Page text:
Presentation Topics:
Beer & Brewing​
Beer History

Beer has a history that goes way back to the beginnings of human societies and has been widespread in cultures across the globe. Many believe beer led to the domestication of grain and the birth of civilization itself in the ancient Middle East. It has played many central and indispensible roles in society ever since. Not only is all of this fascinating on its own, it shines a light on history and explains how the beer styles we know today came to be. Talks specializing in more specific topics like Belgium or the United States.

Time: one hour plus questions
Brewing Ingredients
Beer contains well over 2,000 aroma and flavor compounds, most of which come from its ingredients, particularly malt and hops. While they may seem simple products, each contains a whole universe of flavorful compounds. It’s been my observation that many practicing brewers have only a shorthand understanding of their complexities, and so miss many opportunities to fine tune brews or align them with flavor targets for particular beer styles. This class covers the biochemistry of brewing ingredients and the pathways and other causes of their formation, and reinforces that with nose-on sampling of many specific examples.
Time: One hour (lecture only); three hours with sample tasting
Beer Styles
Beer styles based on classic traditions and updated for current practice form the lens through beer is generally viewed. Understanding the origin and personalities of these styles is essential for any comprehensive understanding of beer today. I’ve been doing beer styles classes for brewers, distributors and Cicerone candidates for quite a while now, both through the Siebel Institute and on my own. While I have occasionally done short presentations that touch on and sample some of the major traditions, a solid introduction requires at least a full day. Two-day training digs deeper and covers more styles, including more modern, emerging ones.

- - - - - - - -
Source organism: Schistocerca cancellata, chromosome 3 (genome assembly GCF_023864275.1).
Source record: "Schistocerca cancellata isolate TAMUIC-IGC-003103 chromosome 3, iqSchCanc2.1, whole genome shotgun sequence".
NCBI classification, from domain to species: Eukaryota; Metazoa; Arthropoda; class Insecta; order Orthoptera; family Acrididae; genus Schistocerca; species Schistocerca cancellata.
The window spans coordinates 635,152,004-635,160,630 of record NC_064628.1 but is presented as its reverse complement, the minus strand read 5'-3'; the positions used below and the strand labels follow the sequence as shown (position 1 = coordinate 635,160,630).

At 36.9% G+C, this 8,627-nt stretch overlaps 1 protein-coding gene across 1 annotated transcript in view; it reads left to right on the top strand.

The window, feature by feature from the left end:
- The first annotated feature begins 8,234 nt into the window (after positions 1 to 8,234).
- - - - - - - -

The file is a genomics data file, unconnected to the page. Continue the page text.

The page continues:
Time required: One- to two-day versions are norm. Shorter presentation may be appropriate in more entertaining contexts.
Beer New Product Development
Beer is a complex product, and the modern craft scene is a crowded and competitive market. This means it is hard to stand out and get noticed, but also means there are lots of opportunities to define your brand in creative and positioning terms to find your audience and succeed in the market. This workshop discusses issues around positioning and how to tell stories that define and expand your brand through the beers themselves. The second half of the workshop in which participants conceptualize and prototype products that can later be scaled up into production brews
Time: four to six hours

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